It's getting to be that time of year - in a few months, a lot of people will be in the market to buy a new bike. I just read this article, in which the author earnestly attempts to provide guidelines for the purchase of a good used bike from craigslist. While I agree with some of the points made here (don't waste money on el cheapo department store bikes), I have a number of disagreements, too. But picking apart these quibbles one by one would require a long, tiresome essay, and in the end some other knowledgeable person will say, "yeah, but..." And they'll be right!
Shopping for a first-time new or used bike can be daunting. To make an informed decision, a large volume of technical information must be sorted and distilled, and that winnowing process generally takes some level of expertise! The internet forums are full of "expert" opinions that reflect either ignorance or strong personal bias, and it can be difficult for a novice to figure out who in cyberspace knows his/her stuff and whether that info applies at all to one's personal needs. Maybe the prospective new bike person has an expert in his/her life - a coworker, a relative, a friend, etc - but again, as with the internet forums, it's not always easy to know if your personal guru, no matter how knowledgeable he/she seems, has biases that make any sense for you. A common example is a person will come in to a bike shop looking for a new bike for fitness, fair-weather recreation, and/or commuting, having been informed by a coworker who does triathlons and whose chief credential is having purchased a $3000 bike. If that person also wants to buy a $3000 bike for triathlons, then maybe the friend's advice is useful. Even then, one person's experience is a single data point.
I have my own recommendation: trial and error. Yes, in a world of highly technical knowledge and well-reasoned recommendations, a human has to ride the thing, and that's where it gets complicated. My bikes are all excellent, for me. Some other people might like them, too, but most cyclists would prefer something else. At least one local custom framebuilder, reportedly, will not build a bike for a customer unless that customer has enough experience to know what he or she actually wants. The framebuilder is highly regarded for his craftsmanship and technical knowledge, but he knows that his splendid machines will not be well-received if they are somehow inappropriate for the people who ride them.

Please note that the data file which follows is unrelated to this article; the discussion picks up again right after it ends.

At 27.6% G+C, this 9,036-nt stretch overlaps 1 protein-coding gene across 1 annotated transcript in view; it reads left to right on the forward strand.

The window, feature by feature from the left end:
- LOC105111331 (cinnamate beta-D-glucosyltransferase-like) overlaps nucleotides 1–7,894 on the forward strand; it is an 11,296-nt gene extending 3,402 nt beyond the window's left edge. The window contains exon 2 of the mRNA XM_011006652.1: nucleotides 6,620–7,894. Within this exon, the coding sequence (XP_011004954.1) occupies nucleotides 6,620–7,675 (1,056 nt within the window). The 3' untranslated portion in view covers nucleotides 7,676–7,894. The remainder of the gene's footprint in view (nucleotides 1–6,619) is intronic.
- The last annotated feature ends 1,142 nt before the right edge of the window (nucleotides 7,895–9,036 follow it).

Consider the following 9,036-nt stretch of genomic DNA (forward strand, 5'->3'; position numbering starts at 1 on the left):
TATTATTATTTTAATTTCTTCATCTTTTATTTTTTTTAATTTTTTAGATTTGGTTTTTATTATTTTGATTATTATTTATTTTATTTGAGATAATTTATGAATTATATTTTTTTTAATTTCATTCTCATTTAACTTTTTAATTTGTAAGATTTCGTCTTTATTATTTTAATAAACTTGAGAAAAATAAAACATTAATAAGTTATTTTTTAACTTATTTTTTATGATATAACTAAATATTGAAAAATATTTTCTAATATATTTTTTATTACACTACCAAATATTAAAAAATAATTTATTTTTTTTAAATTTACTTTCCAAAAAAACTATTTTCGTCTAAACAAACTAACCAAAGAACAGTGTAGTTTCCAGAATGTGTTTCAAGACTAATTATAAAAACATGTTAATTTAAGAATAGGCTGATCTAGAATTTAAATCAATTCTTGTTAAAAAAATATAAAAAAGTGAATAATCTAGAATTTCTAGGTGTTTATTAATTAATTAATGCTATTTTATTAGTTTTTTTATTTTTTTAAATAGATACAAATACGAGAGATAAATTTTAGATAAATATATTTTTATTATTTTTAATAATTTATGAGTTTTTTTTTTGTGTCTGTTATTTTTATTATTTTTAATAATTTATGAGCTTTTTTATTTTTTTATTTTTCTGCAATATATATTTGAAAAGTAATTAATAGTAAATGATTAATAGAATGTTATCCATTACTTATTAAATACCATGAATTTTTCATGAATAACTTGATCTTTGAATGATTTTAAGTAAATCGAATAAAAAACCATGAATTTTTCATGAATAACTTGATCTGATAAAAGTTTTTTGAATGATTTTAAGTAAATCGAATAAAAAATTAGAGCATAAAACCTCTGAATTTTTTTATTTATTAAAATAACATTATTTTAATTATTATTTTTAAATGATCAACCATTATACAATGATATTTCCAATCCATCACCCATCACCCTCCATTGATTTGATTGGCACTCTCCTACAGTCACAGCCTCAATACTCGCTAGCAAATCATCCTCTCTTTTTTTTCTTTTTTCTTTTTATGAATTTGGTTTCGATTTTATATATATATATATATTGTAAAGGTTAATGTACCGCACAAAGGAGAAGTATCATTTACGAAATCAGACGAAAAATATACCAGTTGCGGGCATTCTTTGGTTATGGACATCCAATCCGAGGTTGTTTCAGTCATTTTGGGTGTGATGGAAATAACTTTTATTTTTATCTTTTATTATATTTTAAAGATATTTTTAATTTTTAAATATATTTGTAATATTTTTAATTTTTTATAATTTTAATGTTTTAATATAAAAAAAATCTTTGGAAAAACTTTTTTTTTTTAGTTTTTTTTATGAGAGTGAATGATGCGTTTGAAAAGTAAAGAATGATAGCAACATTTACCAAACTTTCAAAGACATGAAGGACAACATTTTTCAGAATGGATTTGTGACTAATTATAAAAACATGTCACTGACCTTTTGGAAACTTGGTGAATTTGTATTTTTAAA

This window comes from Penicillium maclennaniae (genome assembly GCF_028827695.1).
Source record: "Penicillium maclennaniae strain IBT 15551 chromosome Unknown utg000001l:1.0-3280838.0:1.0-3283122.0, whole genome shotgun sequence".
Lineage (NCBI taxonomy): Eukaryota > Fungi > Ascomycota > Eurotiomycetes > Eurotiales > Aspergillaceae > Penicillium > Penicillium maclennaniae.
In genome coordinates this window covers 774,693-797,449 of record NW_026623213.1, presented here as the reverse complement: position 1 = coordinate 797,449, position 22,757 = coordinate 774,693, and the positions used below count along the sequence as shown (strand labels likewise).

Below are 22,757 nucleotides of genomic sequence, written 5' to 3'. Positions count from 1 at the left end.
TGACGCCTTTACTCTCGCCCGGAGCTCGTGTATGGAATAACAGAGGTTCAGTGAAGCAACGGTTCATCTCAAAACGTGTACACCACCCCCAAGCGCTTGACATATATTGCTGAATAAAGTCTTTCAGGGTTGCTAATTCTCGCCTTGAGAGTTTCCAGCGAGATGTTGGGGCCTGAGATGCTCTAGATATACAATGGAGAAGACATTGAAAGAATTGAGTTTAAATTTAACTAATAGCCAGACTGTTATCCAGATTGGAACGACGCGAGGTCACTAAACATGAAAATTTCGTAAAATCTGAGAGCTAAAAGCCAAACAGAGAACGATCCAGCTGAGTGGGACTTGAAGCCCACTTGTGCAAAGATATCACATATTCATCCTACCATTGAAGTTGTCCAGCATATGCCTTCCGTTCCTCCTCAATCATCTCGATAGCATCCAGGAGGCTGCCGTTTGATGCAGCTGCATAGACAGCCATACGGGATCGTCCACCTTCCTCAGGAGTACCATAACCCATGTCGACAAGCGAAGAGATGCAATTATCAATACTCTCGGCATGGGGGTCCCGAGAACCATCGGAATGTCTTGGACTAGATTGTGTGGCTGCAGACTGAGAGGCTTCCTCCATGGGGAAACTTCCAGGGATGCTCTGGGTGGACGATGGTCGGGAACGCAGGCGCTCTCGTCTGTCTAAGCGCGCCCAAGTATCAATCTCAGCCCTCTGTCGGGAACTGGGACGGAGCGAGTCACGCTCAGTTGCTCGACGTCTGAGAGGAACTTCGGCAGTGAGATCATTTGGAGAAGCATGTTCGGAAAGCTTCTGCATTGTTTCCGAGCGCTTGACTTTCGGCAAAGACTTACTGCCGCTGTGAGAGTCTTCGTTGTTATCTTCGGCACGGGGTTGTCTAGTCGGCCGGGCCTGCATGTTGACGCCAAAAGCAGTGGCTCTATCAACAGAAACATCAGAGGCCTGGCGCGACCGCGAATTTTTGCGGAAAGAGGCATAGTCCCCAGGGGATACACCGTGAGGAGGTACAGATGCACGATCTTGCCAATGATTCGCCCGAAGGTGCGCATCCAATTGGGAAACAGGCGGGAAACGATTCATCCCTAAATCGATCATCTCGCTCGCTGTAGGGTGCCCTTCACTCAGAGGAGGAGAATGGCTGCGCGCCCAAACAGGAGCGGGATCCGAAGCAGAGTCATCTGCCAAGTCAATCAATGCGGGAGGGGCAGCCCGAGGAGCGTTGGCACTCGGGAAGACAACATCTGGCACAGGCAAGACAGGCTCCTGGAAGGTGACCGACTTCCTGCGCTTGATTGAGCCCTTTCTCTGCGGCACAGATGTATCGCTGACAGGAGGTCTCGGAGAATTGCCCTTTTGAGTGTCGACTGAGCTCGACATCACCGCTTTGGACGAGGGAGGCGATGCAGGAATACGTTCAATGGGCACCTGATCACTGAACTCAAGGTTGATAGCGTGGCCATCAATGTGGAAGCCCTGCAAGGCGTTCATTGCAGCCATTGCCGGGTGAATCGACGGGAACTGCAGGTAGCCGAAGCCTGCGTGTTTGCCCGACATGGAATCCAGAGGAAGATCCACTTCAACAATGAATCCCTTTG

This doesn't mean that an uninformed person should blindly take a stab at buying a random bike and hoping to learn a few things from it. It just means that it's not reasonable to expect that a first-time bike purchase will result in the perfect bike to last a lifetime (even if the buyer attempts to become informed about tech details). Get one that's good enough, ride it for awhile, and next time you buy, you'll know more. To get one that's good enough, I suggest finding a good bike shop, communicate your desires to them, and rely on their expertise. In the Twin Cities, we have several dozen shops, and certain shops will accommodate the needs of certain customers better than others. It pays to visit several big shops and several small shops and find one where you feel comfortable. If you feel like the 20-year-old salesperson in the funny hat doesn't understand your bike priorities, you're right! Try dealing with another salesperson or another shop. In any case, communication is huge. Clearly describe what you want, and ask lots of questions. By and large, bike shops are not like Target, where the customer is expected to locate and select merchandise from the shelves with little or no input from store staff. In the case of bike shops, good ones at least, talking to the staff will be the most important thing you can do to get a bike that fits your needs.